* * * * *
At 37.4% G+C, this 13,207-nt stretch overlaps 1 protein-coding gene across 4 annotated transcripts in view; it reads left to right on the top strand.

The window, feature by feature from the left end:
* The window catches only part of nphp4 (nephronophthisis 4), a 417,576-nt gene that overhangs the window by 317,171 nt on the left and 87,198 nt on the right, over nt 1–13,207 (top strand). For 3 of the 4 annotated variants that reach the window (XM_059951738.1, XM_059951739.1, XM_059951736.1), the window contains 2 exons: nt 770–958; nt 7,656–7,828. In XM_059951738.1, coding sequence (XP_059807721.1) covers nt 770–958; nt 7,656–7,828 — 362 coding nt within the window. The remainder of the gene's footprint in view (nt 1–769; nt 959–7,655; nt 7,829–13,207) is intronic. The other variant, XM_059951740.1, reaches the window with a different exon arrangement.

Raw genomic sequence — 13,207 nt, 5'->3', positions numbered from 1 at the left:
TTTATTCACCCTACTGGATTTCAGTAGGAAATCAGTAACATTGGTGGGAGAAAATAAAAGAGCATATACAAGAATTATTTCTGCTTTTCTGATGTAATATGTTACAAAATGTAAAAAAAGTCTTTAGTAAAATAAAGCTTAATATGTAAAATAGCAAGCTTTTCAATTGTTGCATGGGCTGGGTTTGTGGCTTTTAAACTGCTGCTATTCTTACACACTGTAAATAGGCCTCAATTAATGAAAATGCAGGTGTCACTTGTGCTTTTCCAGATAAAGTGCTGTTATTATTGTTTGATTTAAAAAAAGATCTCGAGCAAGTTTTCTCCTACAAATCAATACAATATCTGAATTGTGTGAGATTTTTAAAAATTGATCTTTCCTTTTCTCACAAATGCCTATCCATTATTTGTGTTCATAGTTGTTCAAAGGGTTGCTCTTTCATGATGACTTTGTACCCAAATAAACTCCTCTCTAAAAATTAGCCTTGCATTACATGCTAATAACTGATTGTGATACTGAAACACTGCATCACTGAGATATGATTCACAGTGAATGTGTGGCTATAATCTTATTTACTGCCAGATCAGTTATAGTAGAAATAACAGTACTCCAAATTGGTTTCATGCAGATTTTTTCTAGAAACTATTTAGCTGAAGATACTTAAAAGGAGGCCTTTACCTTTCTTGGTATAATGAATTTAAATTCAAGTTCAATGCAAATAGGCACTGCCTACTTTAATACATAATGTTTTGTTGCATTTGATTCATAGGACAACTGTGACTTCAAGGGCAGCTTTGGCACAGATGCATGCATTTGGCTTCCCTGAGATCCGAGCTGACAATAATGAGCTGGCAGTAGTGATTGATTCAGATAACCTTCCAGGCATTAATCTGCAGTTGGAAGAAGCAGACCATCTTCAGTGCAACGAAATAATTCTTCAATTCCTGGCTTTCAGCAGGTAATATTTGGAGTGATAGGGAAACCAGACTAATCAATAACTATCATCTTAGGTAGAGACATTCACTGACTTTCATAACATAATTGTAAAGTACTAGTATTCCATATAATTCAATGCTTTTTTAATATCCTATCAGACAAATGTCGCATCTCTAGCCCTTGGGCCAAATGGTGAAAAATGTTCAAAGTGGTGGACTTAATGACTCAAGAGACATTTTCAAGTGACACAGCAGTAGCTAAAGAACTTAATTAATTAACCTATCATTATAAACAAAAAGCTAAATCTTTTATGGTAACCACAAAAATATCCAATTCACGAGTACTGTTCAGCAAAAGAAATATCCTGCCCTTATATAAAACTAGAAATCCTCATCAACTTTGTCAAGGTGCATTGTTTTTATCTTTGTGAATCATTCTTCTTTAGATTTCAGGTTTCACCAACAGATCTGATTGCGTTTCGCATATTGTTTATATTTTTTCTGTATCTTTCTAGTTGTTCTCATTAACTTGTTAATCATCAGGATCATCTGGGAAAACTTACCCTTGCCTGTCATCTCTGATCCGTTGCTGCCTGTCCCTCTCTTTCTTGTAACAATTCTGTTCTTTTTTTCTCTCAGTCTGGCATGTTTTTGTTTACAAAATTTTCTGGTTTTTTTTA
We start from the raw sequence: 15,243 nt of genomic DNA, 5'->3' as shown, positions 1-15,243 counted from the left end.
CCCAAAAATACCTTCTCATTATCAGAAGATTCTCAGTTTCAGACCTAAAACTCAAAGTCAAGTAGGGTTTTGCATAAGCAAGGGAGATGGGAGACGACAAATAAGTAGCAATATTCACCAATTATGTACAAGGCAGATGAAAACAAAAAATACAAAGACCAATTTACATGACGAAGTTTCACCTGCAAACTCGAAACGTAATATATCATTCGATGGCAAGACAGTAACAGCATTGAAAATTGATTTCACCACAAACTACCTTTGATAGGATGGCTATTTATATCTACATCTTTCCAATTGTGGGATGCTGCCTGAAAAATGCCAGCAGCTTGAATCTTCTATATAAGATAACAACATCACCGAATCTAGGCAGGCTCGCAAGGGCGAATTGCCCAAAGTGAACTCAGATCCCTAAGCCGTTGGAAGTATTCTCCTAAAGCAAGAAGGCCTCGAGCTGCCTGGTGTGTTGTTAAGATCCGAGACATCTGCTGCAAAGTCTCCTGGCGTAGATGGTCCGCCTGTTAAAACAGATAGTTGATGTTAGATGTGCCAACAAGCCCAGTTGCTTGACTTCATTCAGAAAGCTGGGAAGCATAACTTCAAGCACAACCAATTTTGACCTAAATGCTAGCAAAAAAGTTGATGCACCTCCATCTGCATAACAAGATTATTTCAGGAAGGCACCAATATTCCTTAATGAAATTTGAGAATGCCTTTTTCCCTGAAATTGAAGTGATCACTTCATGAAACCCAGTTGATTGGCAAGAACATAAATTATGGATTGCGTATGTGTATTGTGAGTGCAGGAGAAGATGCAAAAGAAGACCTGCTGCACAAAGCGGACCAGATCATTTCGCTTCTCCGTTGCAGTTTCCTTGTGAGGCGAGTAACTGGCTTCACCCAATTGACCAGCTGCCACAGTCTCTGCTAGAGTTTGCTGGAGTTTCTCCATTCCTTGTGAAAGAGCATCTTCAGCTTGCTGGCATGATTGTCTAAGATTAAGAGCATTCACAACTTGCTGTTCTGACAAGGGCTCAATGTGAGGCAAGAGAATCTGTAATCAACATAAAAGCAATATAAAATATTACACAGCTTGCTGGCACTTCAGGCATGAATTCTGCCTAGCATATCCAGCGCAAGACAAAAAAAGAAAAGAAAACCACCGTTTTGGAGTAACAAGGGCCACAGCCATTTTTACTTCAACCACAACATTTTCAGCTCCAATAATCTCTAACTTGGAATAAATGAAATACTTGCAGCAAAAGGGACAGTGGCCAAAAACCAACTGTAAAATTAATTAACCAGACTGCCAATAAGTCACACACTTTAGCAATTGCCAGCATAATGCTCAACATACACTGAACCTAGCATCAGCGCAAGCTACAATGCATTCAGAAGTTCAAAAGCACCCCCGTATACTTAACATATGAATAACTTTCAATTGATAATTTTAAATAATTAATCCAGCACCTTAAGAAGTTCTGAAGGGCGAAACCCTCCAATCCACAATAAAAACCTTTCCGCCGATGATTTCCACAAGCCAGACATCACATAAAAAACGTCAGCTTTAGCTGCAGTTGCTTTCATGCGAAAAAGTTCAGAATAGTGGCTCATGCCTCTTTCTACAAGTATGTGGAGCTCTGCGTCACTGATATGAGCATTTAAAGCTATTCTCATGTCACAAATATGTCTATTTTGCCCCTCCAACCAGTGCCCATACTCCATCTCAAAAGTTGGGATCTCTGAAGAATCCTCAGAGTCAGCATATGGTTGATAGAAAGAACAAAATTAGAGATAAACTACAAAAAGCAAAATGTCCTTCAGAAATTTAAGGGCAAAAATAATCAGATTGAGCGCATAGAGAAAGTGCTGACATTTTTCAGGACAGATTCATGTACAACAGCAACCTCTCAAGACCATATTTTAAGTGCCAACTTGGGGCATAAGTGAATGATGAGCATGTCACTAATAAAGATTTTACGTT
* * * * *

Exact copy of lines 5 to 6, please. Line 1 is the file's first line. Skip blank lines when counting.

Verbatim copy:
TTTATTCACCCTACTGGATTTCAGTAGGAAATCAGTAACATTGGTGGGAGAAAATAAAAGAGCATATACAAGAATTATTTCTGCTTTTCTGATGTAATATGTTACAAAATGTAAAAAAAGTCTTTAGTAAAATAAAGCTTAATATGTAAAATAGCAAGCTTTTCAATTGTTGCATGGGCTGGGTTTGTGGCTTTTAAACTGCTGCTATTCTTACACACTGTAAATAGGCCTCAATTAATGAAAATGCAGGTGTCACTTGTGCTTTTCCAGATAAAGTGCTGTTATTATTGTTTGATTTAAAAAAAGATCTCGAGCAAGTTTTCTCCTACAAATCAATACAATATCTGAATTGTGTGAGATTTTTAAAAATTGATCTTTCCTTTTCTCACAAATGCCTATCCATTATTTGTGTTCATAGTTGTTCAAAGGGTTGCTCTTTCATGATGACTTTGTACCCAAATAAACTCCTCTCTAAAAATTAGCCTTGCATTACATGCTAATAACTGATTGTGATACTGAAACACTGCATCACTGAGATATGATTCACAGTGAATGTGTGGCTATAATCTTATTTACTGCCAGATCAGTTATAGTAGAAATAACAGTACTCCAAATTGGTTTCATGCAGATTTTTTCTAGAAACTATTTAGCTGAAGATACTTAAAAGGAGGCCTTTACCTTTCTTGGTATAATGAATTTAAATTCAAGTTCAATGCAAATAGGCACTGCCTACTTTAATACATAATGTTTTGTTGCATTTGATTCATAGGACAACTGTGACTTCAAGGGCAGCTTTGGCACAGATGCATGCATTTGGCTTCCCTGAGATCCGAGCTGACAATAATGAGCTGGCAGTAGTGATTGATTCAGATAACCTTCCAGGCATTAATCTGCAGTTGGAAGAAGCAGACCATCTTCAGTGCAACGAAATAATTCTTCAATTCCTGGCTTTCAGCAGGTAATATTTGGAGTGATAGGGAAACCAGACTAATCAATAACTATCATCTTAGGTAGAGACATTCACTGACTTTCATAACATAATTGTAAAGTACTAGTATTCCATATAATTCAATGCTTTTTTAATATCCTATCAGACAAATGTCGCATCTCTAGCCCTTGGGCCAAATGGTGAAAAATGTTCAAAGTGGTGGACTTAATGACTCAAGAGACATTTTCAAGTGACACAGCAGTAGCTAAAGAACTTAATTAATTAACCTATCATTATAAACAAAAAGCTAAATCTTTTATGGTAACCACAAAAATATCCAATTCACGAGTACTGTTCAGCAAAAGAAATATCCTGCCCTTATATAAAACTAGAAATCCTCATCAACTTTGTCAAGGTGCATTGTTTTTATCTTTGTGAATCATTCTTCTTTAGATTTCAGGTTTCACCAACAGATCTGATTGCGTTTCGCATATTGTTTATATTTTTTCTGTATCTTTCTAGTTGTTCTCATTAACTTGTTAATCATCAGGATCATCTGGGAAAACTTACCCTTGCCTGTCATCTCTGATCCGTTGCTGCCTGTCCCTCTCTTTCTTGTAACAATTCTGTTCTTTTTTTCTCTCAGTCTGGCATGTTTTTGTTTACAAAATTTTCTGGTTTTTTTTA
We start from the raw sequence: 15,243 nt of genomic DNA, 5'->3' as shown, positions 1-15,243 counted from the left end.